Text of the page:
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Wednesday, March 26, 2008

Q. I am currently working on a spec pilot and have a series bible to accompany it. In the bible, I give synopses of each of the characters--long, one-page descriptions of the major characters, a few paragraphs for the supporting characters, and brief blurbs for the rest.

My question: how much of these descriptions should I carry over to the pilot, and embed into the teleplay?

On the one hand I don't want to clutter the script with a lot of material that is found in the Bible, both because it's redundant and because it breaks up the pace.

On the other hand, just introducing the lead character with "Claire, 23, has long hair, wears little makeup, and tends to favor clothing with a 60's and 70's flair" doesn't provide any context for her actions, and it seems likely that whoever is reading this thing is going to do so before plowing through the Bible.
A pilot should stand by itself. It should read like an episode of a show. It should leave you with a sense of having experienced a great episode of television, while clearly showing the reader what each episode of the series is going to be like (its template).

I keep description down to a minimum. I try to show what the character is like by having them immediately bust out a line that only they would ever say, and do something only they would ever do. So instead of saying, "JESSICA, 16, sarcastic and sulky," better to have Jessica just start in with, "Go ahead, be a dick about it."

Show, don't tell.

I generally avoid physical description of core cast because an actor reading for the part may be perfect, but feel dissed if you said "tall" and they're short, for example.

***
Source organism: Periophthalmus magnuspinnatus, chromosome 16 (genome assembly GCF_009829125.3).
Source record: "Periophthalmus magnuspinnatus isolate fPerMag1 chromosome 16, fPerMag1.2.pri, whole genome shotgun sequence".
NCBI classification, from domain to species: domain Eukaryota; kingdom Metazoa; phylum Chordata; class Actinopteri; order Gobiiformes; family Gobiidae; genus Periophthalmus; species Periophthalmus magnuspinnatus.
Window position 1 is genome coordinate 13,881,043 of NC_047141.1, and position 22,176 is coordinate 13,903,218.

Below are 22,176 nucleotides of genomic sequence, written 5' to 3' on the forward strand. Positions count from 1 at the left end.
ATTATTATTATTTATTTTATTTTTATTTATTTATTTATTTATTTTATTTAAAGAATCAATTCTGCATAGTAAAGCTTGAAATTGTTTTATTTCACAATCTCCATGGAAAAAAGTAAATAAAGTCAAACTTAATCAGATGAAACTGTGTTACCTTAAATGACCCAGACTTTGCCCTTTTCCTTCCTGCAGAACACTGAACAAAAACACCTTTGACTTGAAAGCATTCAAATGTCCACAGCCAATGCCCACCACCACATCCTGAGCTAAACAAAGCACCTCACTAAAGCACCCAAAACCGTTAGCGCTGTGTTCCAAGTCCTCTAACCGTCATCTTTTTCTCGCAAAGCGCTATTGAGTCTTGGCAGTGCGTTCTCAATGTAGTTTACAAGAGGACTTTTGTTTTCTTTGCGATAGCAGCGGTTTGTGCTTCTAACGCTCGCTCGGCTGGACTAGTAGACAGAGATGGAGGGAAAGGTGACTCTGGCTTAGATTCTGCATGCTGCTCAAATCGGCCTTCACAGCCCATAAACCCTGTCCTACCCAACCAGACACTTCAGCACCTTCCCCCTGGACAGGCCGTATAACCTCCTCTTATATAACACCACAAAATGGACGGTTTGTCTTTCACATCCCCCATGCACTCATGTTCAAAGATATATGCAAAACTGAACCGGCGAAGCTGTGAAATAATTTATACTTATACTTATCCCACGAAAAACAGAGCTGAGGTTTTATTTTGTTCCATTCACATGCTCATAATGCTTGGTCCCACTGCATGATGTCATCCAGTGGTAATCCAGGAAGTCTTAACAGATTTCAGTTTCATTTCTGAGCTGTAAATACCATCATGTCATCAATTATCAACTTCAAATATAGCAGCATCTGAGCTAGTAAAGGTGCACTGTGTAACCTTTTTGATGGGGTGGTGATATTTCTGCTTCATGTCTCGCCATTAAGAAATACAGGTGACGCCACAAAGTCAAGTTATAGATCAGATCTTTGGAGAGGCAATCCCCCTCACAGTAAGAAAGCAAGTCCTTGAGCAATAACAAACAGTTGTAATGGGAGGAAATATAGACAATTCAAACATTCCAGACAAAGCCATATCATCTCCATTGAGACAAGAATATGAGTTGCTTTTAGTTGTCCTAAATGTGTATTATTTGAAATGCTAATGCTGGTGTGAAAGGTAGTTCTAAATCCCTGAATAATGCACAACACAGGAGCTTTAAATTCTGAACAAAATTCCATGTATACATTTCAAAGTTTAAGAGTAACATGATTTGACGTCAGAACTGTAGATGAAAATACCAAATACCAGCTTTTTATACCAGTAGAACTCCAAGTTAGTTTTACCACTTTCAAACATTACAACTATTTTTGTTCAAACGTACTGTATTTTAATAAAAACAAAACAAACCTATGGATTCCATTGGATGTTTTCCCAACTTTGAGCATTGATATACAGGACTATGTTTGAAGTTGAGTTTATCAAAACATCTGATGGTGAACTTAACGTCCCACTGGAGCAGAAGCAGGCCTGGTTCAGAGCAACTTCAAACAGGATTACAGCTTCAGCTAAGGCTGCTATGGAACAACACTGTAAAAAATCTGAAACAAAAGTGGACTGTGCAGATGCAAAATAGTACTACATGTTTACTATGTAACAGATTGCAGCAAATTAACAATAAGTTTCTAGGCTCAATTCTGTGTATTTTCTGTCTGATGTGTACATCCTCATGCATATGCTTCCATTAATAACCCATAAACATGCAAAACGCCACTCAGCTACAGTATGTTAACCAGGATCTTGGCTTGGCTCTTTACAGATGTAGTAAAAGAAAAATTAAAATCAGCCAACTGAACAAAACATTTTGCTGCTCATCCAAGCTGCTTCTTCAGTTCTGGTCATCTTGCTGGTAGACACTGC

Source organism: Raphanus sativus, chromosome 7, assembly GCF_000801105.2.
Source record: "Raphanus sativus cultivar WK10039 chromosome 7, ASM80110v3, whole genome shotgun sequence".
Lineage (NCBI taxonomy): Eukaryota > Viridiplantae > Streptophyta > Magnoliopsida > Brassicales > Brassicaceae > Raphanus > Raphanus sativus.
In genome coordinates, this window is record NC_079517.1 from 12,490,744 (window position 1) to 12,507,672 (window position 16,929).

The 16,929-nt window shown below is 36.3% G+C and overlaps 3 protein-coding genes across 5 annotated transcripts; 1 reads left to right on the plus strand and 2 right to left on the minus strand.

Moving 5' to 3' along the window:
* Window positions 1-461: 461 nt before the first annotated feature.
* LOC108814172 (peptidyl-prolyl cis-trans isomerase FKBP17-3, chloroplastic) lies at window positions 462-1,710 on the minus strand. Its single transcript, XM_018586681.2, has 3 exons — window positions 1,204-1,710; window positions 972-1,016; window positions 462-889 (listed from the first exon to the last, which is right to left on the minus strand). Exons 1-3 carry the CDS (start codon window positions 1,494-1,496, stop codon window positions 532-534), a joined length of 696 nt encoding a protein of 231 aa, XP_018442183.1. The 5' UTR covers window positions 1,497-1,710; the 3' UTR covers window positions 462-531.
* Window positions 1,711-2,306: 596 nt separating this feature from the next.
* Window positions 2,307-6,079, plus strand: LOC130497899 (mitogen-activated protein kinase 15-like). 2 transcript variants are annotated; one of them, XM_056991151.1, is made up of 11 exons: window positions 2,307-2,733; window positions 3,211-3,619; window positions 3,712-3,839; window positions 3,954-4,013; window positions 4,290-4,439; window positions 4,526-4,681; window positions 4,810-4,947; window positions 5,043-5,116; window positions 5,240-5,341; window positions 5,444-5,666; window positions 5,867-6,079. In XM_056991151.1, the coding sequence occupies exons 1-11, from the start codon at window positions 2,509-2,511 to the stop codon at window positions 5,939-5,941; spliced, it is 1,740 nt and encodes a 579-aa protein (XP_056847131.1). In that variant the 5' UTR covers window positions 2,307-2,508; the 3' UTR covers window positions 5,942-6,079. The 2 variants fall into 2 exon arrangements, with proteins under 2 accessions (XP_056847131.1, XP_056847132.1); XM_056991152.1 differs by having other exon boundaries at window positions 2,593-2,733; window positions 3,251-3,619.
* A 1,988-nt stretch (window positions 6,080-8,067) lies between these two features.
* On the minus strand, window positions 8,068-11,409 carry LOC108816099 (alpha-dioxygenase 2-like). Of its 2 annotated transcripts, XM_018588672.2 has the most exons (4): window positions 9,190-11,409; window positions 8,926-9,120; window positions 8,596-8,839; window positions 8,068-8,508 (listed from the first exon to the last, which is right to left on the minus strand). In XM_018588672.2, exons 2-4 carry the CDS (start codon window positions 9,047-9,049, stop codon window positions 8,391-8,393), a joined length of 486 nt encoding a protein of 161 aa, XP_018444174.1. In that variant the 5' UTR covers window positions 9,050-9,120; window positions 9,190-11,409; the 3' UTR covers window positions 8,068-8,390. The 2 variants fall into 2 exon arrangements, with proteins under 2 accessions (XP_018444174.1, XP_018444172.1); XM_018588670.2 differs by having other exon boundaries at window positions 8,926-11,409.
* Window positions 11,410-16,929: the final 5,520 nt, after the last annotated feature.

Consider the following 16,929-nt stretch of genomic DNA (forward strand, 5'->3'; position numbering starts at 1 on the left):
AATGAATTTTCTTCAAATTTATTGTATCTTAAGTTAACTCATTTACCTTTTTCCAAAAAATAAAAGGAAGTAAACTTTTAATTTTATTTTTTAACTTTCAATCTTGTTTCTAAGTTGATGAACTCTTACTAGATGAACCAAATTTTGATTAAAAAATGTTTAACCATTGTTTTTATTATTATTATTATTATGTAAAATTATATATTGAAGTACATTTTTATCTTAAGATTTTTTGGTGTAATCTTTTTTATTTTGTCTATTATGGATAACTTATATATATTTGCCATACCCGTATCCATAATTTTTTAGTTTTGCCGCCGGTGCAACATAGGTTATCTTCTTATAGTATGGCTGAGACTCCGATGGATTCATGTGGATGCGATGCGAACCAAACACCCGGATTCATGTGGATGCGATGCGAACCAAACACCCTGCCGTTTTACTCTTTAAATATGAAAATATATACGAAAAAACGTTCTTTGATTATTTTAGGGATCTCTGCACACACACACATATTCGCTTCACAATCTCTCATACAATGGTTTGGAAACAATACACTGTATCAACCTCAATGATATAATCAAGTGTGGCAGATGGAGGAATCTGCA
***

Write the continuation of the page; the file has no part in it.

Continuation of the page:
Try to avoid telling us overall details, anyway. How do we know Claire tends to favor clothing with a 70's flair? Just put her in a tie-dyed blouse.

In the US you generally go out with a pilot script, not with a bible. In Canada, because there's more development money floating around for political reasons, you can set up a project with a one-pager or a six-eight page pitch bible. I use the latter because I find it's hard to sell my ideas off a single page. These both contrast with the kind of bible you might see in a writer's room, which would have synopses of all the produced episodes, detailed character descriptions, etc. You would never go out with one of those. No one has the time to read one unless they're staffed on a show.

I wouldn't overdo descriptions in the bible, either. Tell us who the character is, not what he or she looks like. Tell us what he wants, what he's scared of, what is going to put him in conflict with the other members of the cast. You probably don't need to describe more than the core cast in the pitch bible, unless you have heavily recurring characters. If your show goes into production, someone may or may not put together character descriptions of minor characters, but those will change regularly anyway, so no need to do it now.

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Since the script is what we see on screen, I'm not quite sure what the point of putting extra long descriptions in it would be. If it doesn't come across in the dialogue or action, then who exactly are you writing it for? And if what you want doesn't come out in the action and/or dialogue, then maybe you need to figure out how better to get across the characterizations. How is a viewer going to understand that Beth has a love/hate relationship with men because of issues with her father if it's not somewhere in the dialogue?

I have conjured up pretty deeply layered characters in my scripts, especially for the pilots I've written. But is it realistic to bring out every part of a character in one episode? One thing I find attractive about writing for episodic television is that you can take your time developing characters. In a movie, you might be on page 70 and realize that you still haven't told the audience that the main character likes to collect barbies and have to try and jam that in there. One of the great things for the viewers is to slowly discover more things about the characters.

Of course, I may not be exactly qualified to give advice on this matter, but I thought I'd add my two cents.

By Blogger Tim W., at 2:39 PM  

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